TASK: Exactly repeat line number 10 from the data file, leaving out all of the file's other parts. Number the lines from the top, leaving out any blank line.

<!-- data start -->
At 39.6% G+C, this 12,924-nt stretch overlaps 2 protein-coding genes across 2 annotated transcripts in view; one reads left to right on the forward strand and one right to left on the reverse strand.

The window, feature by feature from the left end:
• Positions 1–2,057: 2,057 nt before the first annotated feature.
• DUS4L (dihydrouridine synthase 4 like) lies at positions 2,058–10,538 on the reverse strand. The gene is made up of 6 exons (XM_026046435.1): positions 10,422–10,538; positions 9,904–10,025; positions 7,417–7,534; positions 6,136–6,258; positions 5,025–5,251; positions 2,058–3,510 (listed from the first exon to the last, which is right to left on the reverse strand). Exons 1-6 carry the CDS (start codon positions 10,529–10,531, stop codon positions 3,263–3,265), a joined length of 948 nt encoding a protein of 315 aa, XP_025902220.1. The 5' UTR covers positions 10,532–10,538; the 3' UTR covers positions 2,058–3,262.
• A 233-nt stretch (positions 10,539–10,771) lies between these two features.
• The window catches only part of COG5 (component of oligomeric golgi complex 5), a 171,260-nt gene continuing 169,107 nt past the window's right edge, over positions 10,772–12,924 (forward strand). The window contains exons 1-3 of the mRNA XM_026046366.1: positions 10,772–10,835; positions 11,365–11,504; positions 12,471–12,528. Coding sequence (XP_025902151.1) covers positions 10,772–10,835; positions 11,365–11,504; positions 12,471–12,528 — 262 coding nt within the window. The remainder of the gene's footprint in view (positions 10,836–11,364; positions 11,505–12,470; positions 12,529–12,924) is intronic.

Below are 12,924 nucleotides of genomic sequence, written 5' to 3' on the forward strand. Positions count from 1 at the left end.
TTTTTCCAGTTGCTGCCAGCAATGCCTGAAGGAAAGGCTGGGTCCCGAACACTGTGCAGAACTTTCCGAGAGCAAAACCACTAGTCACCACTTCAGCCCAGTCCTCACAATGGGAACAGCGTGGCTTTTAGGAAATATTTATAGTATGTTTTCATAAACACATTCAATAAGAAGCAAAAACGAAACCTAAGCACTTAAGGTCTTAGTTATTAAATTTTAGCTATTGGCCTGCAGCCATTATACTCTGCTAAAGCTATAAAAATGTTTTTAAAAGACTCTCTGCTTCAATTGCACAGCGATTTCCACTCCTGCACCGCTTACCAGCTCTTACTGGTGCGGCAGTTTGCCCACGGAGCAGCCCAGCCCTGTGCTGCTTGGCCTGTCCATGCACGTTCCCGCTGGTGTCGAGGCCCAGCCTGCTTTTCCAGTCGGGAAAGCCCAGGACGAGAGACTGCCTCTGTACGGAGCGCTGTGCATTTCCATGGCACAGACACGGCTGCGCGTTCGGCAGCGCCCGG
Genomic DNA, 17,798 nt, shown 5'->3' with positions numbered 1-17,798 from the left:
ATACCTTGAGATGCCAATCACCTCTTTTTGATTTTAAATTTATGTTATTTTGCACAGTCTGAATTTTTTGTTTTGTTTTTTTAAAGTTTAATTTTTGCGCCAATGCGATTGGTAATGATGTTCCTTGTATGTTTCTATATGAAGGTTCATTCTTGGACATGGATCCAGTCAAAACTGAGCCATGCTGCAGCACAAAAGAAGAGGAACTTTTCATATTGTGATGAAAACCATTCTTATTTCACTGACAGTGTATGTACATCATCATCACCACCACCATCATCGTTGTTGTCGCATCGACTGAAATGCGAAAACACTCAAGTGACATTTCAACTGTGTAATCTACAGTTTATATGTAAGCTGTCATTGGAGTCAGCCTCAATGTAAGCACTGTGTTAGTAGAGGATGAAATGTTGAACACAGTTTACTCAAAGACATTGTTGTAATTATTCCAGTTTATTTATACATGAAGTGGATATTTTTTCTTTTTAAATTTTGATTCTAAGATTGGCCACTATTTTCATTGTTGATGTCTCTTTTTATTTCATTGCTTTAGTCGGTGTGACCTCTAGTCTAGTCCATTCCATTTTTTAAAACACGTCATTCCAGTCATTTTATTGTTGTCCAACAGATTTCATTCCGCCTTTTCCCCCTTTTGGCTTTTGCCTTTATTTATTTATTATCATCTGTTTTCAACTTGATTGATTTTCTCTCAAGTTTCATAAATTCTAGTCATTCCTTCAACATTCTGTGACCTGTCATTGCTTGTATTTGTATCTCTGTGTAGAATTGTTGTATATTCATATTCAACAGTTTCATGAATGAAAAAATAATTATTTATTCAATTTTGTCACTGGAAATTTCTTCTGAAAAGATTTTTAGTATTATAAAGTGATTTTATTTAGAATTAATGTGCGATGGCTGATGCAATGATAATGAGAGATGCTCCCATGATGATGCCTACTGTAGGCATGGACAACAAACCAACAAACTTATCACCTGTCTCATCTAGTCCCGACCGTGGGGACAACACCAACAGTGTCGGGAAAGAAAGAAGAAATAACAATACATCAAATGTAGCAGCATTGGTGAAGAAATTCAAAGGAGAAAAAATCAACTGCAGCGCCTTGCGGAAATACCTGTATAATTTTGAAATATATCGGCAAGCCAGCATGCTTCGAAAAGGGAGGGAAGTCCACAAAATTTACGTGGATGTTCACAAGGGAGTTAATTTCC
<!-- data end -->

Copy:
ATACCTTGAGATGCCAATCACCTCTTTTTGATTTTAAATTTATGTTATTTTGCACAGTCTGAATTTTTTGTTTTGTTTTTTTAAAGTTTAATTTTTGCGCCAATGCGATTGGTAATGATGTTCCTTGTATGTTTCTATATGAAGGTTCATTCTTGGACATGGATCCAGTCAAAACTGAGCCATGCTGCAGCACAAAAGAAGAGGAACTTTTCATATTGTGATGAAAACCATTCTTATTTCACTGACAGTGTATGTACATCATCATCACCACCACCATCATCGTTGTTGTCGCATCGACTGAAATGCGAAAACACTCAAGTGACATTTCAACTGTGTAATCTACAGTTTATATGTAAGCTGTCATTGGAGTCAGCCTCAATGTAAGCACTGTGTTAGTAGAGGATGAAATGTTGAACACAGTTTACTCAAAGACATTGTTGTAATTATTCCAGTTTATTTATACATGAAGTGGATATTTTTTCTTTTTAAATTTTGATTCTAAGATTGGCCACTATTTTCATTGTTGATGTCTCTTTTTATTTCATTGCTTTAGTCGGTGTGACCTCTAGTCTAGTCCATTCCATTTTTTAAAACACGTCATTCCAGTCATTTTATTGTTGTCCAACAGATTTCATTCCGCCTTTTCCCCCTTTTGGCTTTTGCCTTTATTTATTTATTATCATCTGTTTTCAACTTGATTGATTTTCTCTCAAGTTTCATAAATTCTAGTCATTCCTTCAACATTCTGTGACCTGTCATTGCTTGTATTTGTATCTCTGTGTAGAATTGTTGTATATTCATATTCAACAGTTTCATGAATGAAAAAATAATTATTTATTCAATTTTGTCACTGGAAATTTCTTCTGAAAAGATTTTTAGTATTATAAAGTGATTTTATTTAGAATTAATGTGCGATGGCTGATGCAATGATAATGAGAGATGCTCCCATGATGATGCCTACTGTAGGCATGGACAACAAACCAACAAACTTATCACCTGTCTCATCTAGTCCCGACCGTGGGGACAACACCAACAGTGTCGGGAAAGAAAGAAGAAATAACAATACATCAAATGTAGCAGCATTGGTGAAGAAATTCAAAGGAGAAAAAATCAACTGCAGCGCCTTGCGGAAATACCTGTATAATTTTGAAATATATCGGCAAGCCAGCATGCTTCGAAAAGGGAGGGAAGTCCACAAAATTTACGTGGATGTTCACAAGGGAGTTAATTTCC